Parenting Without Power Struggles: Raising Joyful, Resilient Kids While Staying Cool, Calm and Connected
by Susan Stiffelman
This is a new book that I think is worth checking out. I'll admit that I haven't read the whole thing yet
, but I'm so excited about it because her work has been heavily influenced by Gordon Neufeld
and Byron Katie
, two people who have been huge influences on my thinking. She also writes about "ADD-ish" children and is very familiar with brain research.
IMO, this book has the potential to be very helpful to parents. Much as I love Hold Onto Your Kids
, it's a very dense book that I think is hard to stomach for many overwhelmed, sleep-deprived parents. I've gone back to it several times and I've been surprised at what insights it contains that I wasn't able to absorb after the first reading. Stiffelman simplifies Neufeld's ideas and presents them in a way that is very accessible and I think this is a very valuable service.
What I like about Stiffelman's work is that she not only describes what our children need from us, she also presents the tools that we need to become that parent. I think this is so important. We are often encouraged to be gentle on ourselves as we strive to become better parents, but it can be a tough road without many signposts.
For example, our children need our acceptance. She gives an example of helping a father do "The Wor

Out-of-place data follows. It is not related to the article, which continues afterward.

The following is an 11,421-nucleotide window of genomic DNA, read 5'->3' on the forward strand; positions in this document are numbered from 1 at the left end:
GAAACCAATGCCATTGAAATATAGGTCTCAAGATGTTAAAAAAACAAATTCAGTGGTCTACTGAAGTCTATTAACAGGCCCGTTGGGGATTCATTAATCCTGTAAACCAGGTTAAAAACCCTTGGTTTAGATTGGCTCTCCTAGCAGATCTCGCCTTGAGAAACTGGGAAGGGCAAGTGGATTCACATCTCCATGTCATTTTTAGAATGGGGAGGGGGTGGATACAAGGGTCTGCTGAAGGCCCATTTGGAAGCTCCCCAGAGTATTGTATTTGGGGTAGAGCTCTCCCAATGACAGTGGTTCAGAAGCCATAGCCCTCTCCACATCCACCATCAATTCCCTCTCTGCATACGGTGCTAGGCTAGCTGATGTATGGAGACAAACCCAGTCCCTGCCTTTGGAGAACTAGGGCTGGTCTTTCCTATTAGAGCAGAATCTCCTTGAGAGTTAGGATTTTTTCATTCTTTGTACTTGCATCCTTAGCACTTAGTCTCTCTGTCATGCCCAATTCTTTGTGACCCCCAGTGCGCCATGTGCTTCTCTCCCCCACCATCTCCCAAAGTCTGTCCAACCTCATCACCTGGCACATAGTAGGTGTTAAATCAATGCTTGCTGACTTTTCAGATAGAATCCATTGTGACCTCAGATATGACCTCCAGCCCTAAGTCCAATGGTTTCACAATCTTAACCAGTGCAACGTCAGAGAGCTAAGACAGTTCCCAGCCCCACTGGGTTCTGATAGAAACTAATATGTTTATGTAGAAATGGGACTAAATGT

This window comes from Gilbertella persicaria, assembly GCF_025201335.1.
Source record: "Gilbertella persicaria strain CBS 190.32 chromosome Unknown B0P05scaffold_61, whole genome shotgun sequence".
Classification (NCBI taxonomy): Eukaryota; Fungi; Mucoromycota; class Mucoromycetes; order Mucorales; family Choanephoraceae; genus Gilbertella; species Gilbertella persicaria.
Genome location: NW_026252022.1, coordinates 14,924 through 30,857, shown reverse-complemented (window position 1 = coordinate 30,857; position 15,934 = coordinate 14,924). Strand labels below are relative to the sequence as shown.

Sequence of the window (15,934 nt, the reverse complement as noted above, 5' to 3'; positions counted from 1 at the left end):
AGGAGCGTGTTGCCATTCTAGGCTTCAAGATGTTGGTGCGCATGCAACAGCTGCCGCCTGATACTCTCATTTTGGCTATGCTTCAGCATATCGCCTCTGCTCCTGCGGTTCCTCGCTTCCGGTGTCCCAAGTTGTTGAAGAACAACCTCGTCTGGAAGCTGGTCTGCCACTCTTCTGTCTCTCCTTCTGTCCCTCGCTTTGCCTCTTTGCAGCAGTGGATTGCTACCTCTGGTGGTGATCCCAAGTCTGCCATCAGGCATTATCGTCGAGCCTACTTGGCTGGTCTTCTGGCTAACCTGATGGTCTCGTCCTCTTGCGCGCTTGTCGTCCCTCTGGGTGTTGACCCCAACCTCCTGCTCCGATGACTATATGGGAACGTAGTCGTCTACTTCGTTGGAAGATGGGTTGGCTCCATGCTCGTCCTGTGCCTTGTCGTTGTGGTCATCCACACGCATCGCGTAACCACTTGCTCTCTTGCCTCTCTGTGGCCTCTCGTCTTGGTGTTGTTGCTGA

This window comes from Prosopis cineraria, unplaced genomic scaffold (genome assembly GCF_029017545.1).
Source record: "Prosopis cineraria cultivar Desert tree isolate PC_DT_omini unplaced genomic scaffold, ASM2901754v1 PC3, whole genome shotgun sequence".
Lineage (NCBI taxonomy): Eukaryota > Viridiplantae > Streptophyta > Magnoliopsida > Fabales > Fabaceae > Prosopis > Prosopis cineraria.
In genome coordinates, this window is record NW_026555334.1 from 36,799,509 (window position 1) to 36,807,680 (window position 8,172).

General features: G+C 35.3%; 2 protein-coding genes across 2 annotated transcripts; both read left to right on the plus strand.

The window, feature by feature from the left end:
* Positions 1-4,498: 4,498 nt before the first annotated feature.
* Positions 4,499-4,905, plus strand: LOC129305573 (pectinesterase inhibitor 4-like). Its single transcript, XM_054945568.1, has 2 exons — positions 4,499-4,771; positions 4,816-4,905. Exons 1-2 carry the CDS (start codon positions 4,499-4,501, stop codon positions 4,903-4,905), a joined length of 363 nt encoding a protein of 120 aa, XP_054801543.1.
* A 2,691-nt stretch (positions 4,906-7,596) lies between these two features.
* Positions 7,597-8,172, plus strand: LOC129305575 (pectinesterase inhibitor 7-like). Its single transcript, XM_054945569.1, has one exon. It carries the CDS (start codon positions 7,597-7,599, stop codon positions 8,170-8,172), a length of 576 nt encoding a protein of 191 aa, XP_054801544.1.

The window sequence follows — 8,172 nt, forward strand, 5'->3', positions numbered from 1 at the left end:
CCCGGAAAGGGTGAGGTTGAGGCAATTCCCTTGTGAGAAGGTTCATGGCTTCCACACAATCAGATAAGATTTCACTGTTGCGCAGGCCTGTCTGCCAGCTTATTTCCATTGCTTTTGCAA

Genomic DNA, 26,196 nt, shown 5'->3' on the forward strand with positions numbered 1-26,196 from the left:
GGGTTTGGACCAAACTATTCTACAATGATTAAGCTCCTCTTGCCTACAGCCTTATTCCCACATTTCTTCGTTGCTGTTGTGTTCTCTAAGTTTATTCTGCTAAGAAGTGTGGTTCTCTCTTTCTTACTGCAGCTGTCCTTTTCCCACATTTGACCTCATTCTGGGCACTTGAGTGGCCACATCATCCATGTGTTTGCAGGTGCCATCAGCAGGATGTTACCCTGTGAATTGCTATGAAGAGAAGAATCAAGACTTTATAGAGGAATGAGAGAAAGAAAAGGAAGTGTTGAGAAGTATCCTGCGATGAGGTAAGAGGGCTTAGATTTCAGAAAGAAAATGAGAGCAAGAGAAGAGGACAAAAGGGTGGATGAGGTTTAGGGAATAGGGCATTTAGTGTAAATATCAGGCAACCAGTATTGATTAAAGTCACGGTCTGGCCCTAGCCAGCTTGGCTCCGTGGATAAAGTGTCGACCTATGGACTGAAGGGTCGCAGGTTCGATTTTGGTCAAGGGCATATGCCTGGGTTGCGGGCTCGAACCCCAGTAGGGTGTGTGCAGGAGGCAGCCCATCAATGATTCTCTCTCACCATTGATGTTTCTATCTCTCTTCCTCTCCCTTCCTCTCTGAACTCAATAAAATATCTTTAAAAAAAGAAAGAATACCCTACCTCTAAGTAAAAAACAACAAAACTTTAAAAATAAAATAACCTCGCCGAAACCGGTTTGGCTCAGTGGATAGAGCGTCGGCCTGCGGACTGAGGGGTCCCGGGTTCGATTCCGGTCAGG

k" on his belief that his son should be getting more outdoor exercise. At the end you can see that, while the father may still encourage his son to get more outdoor exercise, he has questioned his thoughts about this and opened his mind to approaching his son from a more accepting place. IMO, these subtleties become more and more important as our children get older. The personal work that we do as parents can have a huge impact on our families.
I had one phone coaching session with the author, and her insights were bang-on. I tend to get tangled up in all the different ideas about parenting, and that can undermine my efforts to be mindful and stick to approaches that I believe in. She not only steered me back to attachment-friendly responses to parenting challenges that I face, she also gave me useful feedback about how to use less verbal strategies with my six year old. She also challenged me to do "The Work" on some of my beliefs. She reminded me that I was undermining my own authority by doing things certain ways with my children.